N7DDC ATU 7x7
Corona makes me tinker. I found a ATU kit that was decently cheap and seemed easy enough but had some challenges though:
- My first SMD project
- My first PIC project
And since this ATU was decently small, and cost me just 35 Euros, I decided to build ist.
2 The Kit
I purchased it from Ebay, and it took several weeks to be shipped from China. But after a few weeks the package was there, including almost everything I needed.
Let me point out that there are still some lessons learned:
- Always, really always ensure that you are using the right components with the right sizes. Even though the Chinese company wrote the capacities and resistances on the SMD strips, there were two components I couldn't figure out what those tiny little SMD things were, and I was for sure missing 68k resistors. So I purchased another couple of strips on Ebay.
- SMD is not always like SMD, but there are very different sizing formats. The kit mostly comes with 0603 type of SMD devices. That's still big enough to see them, but already too small to work with precision. You need a magnifier glass and since I am far sighted I needed my reading glasses on top.
- Always use soldering gel (kolophonium), particularly if you are soldering SMD ICs such as microcontrollers. The kolophonium makes sure that the pins remain on the pads. Then just take the soldering iron needle and tough the pins quickly and gently so that the solder gets liquid. That should be sufficient for a good connection without bridges.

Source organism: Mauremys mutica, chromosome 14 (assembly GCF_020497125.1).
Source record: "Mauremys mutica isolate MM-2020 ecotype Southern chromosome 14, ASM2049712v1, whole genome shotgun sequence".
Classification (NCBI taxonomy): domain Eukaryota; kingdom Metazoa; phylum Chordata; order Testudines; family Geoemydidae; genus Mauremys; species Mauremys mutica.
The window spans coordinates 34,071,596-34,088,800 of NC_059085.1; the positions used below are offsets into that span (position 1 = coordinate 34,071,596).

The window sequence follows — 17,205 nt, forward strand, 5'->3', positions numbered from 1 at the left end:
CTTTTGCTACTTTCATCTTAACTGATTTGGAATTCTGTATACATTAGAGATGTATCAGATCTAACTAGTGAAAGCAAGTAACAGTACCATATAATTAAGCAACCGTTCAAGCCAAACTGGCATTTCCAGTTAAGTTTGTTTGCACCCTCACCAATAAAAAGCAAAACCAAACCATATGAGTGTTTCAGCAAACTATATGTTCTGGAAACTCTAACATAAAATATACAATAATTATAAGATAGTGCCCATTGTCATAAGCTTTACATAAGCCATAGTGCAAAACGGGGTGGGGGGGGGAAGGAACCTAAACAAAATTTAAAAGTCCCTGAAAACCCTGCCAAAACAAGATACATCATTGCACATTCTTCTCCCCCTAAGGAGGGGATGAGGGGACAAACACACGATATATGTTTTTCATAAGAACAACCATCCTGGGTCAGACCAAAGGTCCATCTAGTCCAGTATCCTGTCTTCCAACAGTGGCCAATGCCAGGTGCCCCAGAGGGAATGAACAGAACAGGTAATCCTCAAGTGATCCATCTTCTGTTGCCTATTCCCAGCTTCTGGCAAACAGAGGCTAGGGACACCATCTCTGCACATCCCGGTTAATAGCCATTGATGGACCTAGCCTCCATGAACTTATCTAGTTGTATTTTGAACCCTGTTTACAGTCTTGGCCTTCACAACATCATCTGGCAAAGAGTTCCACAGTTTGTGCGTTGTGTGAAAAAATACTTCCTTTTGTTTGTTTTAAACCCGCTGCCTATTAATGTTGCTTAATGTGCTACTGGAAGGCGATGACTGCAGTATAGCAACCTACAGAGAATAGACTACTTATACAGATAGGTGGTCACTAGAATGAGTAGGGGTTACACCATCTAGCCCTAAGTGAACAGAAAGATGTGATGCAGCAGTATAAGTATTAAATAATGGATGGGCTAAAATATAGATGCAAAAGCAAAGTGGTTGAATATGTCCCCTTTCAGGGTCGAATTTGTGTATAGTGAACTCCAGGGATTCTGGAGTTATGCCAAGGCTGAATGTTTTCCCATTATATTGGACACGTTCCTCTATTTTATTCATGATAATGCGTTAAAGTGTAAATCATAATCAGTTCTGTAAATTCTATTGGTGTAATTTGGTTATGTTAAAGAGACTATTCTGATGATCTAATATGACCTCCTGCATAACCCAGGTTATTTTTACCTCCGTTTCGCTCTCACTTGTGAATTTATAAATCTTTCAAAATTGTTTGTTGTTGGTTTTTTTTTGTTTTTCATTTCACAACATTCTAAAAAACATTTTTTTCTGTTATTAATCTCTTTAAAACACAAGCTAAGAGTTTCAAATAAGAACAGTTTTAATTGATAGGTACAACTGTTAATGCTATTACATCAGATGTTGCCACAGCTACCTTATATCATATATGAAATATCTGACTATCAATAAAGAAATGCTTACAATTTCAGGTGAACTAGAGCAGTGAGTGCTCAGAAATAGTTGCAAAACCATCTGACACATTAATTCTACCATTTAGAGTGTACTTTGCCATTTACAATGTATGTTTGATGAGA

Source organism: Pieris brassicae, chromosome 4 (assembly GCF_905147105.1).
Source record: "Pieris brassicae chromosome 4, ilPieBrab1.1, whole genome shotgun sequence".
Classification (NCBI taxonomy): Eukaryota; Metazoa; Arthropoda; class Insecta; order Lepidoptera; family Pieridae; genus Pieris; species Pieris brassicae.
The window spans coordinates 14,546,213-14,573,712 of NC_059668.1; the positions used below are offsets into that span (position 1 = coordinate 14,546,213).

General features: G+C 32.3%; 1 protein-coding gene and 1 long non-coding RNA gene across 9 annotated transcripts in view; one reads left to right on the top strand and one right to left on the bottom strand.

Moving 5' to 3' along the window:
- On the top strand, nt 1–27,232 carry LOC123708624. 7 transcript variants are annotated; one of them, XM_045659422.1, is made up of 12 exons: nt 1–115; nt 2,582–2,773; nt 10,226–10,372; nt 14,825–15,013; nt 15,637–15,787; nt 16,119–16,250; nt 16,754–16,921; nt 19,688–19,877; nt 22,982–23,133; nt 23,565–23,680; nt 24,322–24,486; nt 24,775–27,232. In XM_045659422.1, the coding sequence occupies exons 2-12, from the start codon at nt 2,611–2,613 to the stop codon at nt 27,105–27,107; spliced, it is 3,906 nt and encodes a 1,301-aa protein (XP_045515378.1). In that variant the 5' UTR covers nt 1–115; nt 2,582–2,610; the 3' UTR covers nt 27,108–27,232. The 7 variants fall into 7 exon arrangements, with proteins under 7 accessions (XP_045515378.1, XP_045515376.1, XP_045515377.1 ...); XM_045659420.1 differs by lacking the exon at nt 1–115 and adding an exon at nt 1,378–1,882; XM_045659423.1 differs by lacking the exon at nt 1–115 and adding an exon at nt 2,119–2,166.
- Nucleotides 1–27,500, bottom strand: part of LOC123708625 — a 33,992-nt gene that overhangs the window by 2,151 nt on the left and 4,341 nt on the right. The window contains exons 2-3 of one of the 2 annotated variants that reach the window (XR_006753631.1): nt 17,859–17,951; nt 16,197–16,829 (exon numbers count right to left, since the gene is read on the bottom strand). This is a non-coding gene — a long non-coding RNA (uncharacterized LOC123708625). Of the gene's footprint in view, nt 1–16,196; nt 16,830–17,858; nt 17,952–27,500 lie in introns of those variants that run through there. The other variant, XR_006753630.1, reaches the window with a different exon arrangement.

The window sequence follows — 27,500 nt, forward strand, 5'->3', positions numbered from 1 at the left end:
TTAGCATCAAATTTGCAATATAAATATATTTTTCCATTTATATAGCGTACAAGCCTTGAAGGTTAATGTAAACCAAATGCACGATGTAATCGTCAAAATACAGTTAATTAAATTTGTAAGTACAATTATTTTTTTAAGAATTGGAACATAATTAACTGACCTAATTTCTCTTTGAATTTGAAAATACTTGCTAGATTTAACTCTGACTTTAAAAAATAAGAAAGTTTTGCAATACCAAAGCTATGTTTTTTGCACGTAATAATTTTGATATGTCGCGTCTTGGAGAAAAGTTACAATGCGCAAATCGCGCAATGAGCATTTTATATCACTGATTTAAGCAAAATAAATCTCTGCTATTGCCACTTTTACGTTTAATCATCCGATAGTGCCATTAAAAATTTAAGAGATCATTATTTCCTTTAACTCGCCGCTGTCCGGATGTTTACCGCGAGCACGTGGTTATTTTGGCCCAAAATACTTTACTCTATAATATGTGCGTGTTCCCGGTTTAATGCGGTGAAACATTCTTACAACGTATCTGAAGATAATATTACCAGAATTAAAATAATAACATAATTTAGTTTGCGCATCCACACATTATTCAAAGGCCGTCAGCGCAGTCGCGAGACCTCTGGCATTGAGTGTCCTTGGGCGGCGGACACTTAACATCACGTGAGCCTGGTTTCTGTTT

- According to the documentation the inductances should have specific values. I do have a good LCR meter, but I wasn't able to measure them. Small inductances are difficult to measure.
Finally, the board was not too difficult after all. I managed to solder everything in just like fiven in the documentation.
3 The Programmer
According to the documentation, you need a PIC programmer called PICkit3. You can download this programmer from here:
And off course you need the original PICkit3 programmer device:
Here is how to use it:
The software is a little tricky to use:
- Firstly, you need to import the PICkit3 OS, which is a hex file that comes with the PICkit3 software.
- Then you need to select the device family. My ATU project is based on the PIC16F1938, which is a member of the Midrange 1,8V family. You first need to select the right device family in order to proceed.
- Then you can import the HEX file which will be burned as new PIC firmware to the target device.
The project description contains a nice screenshot of the PICkit3 programmer and mine looks exactly the same. Really exactly. I also did a "verify" operation on the PIC, and it succeeded. So I assume my PIC programming step was successful.
For the connection between the PICkit3 and the ATU: The upper (first) pin to connect is the MCLR pin. The other pins are just one after another, so just connect them one after another. The ATU PCB has some information printed on it to identify the pins.
I still need to test the ATU, but I still have to organize a transmitter that can generate the according signals with the according power levels.